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10 Triathlon Training Schedule Time Savers
There are tons of triathlon training schedules out there. Some are good, some are bad, and some are nice to watch when you need to fall asleep quickly and you don’t have sleeping pills nearby.
But no matter what triathlon training schedule you use, there are 10 key time-saving elements to look for if you don’t want to waste time training when you could be kissing your boss, wasting time on YouTube, or teaching your kids how to make offensive noises with their armpits. .
So, in no particular order of importance (except the first one is about food, which I think about a lot as a self-confessed drug addict), here are your 10 time-saving triathlon training schedules:
10. Eat lunch quickly. If you take 5 minutes for lunch, in most cases you will leave 55 extra minutes in your triathlon training schedule. So what takes a long time to eat? Salads, casseroles, leftovers – and just about anything that requires cutlery. Choose these instead: wraps, sandwiches, smoothies and shakes. And yes, I’m the guy riding my bike down the road while I finish the turkey and avocado wrap I’ve wrapped in aluminum foil and stuffed into my cycling jersey.
9. Quality over quantity. Most triathletes, especially Ironman ones, swim 140% too much, bike 200% too much and run 170% too much – mostly because there is too little hard fast training and too much long slow training. I personally do a lot of high intensity interval training (HIIT) and that means I can watch movies with my kids at night. So what is an example of HIIT? Instead of doing a 45 minute run, I’ll do 10 sprints on the treadmill for 30-60 seconds at the highest incline I can manage and then do my core workout between each sprint.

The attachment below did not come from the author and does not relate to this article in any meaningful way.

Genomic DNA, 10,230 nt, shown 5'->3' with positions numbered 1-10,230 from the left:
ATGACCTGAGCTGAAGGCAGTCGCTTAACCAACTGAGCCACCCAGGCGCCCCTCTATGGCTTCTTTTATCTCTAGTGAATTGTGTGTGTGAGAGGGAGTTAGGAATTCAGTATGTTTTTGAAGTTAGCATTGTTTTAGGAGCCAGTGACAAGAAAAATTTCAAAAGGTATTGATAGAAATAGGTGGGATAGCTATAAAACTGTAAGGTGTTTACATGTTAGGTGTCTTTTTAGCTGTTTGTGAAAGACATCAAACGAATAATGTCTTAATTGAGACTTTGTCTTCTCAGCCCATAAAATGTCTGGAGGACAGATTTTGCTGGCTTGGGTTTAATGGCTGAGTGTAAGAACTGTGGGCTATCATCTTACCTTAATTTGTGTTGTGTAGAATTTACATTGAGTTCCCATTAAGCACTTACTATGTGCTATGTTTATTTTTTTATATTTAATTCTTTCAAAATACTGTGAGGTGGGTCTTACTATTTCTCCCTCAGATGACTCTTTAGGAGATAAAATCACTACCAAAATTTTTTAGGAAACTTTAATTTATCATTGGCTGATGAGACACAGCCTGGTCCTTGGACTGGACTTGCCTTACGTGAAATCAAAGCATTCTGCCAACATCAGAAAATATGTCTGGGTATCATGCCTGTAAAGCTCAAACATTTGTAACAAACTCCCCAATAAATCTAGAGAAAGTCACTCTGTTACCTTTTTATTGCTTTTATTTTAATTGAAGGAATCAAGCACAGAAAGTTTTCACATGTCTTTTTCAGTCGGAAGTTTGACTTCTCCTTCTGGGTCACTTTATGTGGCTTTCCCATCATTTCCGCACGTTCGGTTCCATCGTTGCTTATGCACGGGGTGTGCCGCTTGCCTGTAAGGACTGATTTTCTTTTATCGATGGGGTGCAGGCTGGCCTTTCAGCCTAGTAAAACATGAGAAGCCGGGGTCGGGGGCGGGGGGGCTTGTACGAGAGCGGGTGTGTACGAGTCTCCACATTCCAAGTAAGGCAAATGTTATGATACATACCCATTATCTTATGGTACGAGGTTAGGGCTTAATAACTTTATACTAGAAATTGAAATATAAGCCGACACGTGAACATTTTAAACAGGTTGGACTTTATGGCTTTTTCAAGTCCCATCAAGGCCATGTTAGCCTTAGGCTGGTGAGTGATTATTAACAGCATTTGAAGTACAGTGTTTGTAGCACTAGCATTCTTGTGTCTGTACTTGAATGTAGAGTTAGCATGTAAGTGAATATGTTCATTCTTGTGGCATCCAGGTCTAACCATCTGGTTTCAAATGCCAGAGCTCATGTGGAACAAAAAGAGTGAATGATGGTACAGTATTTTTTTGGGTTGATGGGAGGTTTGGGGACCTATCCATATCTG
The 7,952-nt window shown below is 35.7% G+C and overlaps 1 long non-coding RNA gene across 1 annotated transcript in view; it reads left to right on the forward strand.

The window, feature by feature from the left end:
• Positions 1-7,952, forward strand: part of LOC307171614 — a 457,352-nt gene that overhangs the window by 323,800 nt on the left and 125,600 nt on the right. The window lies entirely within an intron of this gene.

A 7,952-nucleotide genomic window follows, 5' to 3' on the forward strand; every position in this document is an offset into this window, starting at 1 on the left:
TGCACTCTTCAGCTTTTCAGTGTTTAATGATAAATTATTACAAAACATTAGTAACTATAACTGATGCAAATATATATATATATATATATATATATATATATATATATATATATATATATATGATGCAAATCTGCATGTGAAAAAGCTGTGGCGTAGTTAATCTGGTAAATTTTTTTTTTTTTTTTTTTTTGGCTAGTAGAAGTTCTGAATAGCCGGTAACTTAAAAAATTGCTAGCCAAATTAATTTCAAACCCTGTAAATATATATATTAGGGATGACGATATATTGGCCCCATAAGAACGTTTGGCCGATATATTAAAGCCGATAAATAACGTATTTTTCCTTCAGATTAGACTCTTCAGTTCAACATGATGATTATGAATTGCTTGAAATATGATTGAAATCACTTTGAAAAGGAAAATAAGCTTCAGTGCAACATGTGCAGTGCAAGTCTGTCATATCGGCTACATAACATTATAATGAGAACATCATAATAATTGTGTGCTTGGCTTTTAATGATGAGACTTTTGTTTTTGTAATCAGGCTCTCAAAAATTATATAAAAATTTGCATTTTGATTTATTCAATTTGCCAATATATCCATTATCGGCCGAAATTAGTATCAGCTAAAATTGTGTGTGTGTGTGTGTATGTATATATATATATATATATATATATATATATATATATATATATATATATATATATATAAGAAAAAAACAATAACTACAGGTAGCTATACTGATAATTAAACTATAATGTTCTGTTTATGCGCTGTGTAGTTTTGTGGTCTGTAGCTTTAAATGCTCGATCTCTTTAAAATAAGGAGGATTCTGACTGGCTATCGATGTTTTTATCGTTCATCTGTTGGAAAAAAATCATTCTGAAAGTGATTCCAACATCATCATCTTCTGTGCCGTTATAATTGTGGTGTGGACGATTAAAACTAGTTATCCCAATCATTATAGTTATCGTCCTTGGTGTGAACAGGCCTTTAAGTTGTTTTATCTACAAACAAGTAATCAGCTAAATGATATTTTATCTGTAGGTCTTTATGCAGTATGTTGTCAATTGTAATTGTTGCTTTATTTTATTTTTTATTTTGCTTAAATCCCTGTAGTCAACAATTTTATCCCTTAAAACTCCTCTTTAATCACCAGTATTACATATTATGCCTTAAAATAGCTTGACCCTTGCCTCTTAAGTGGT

8. Commute. Ride your bike to work. Put your clothes in a backpack and pack baby wipes or Actionwipe to wipe yourself down. If you’re like me, you might even go so far as to wash your hair in the sink. If this doesn’t fit your triathlon training schedule, you can also: A) run to the grocery store for small items (I run hard there and then walk back slowly while carrying things like bananas); B) run errands on your bike (not recommended for anything that involves keeping your hair looking nice); or C) drive or run to social events, such as parties, and then drive home with your friends or family.
7. Tools for family training. As soon as my wife and I found out we were pregnant with twins (actually she was, I just helped, which was the fun part), we outfitted our garage with a double bike trailer and a double jogger. The bike trailer always has two small bike helmets and a bunch of books and toys inside (you’d be surprised how long a Batman action figure will keep a little boy entertained on a long bike ride). My wife uses a jogger to take the kids on little nature trips, or to soccer, swimming, and even the gym (speaking of gyms, try joining one that has free childcare, like the YMCA, so you and your spouse can exercise together). Some triathlon training schedule tips are to do “Invisible Training”, which is done early in the morning or late at night when your training is “invisible” to your family, but I encourage you to set a good example at least once a week and make your family a part of your training.
6. Indoor training. It sounds a little blah, but if you’re looking to free up time in your triathlon training schedule, you can save many, many minutes by hopping on an indoor trainer or treadmill instead of dressing for the weather, going outside and battling the stop signs, stop lights, traffic and a grandmother on roller skates with her 8 grandchildren and 2 schnozla dogs. You’ll even sometimes find me skipping swimming to work out indoors.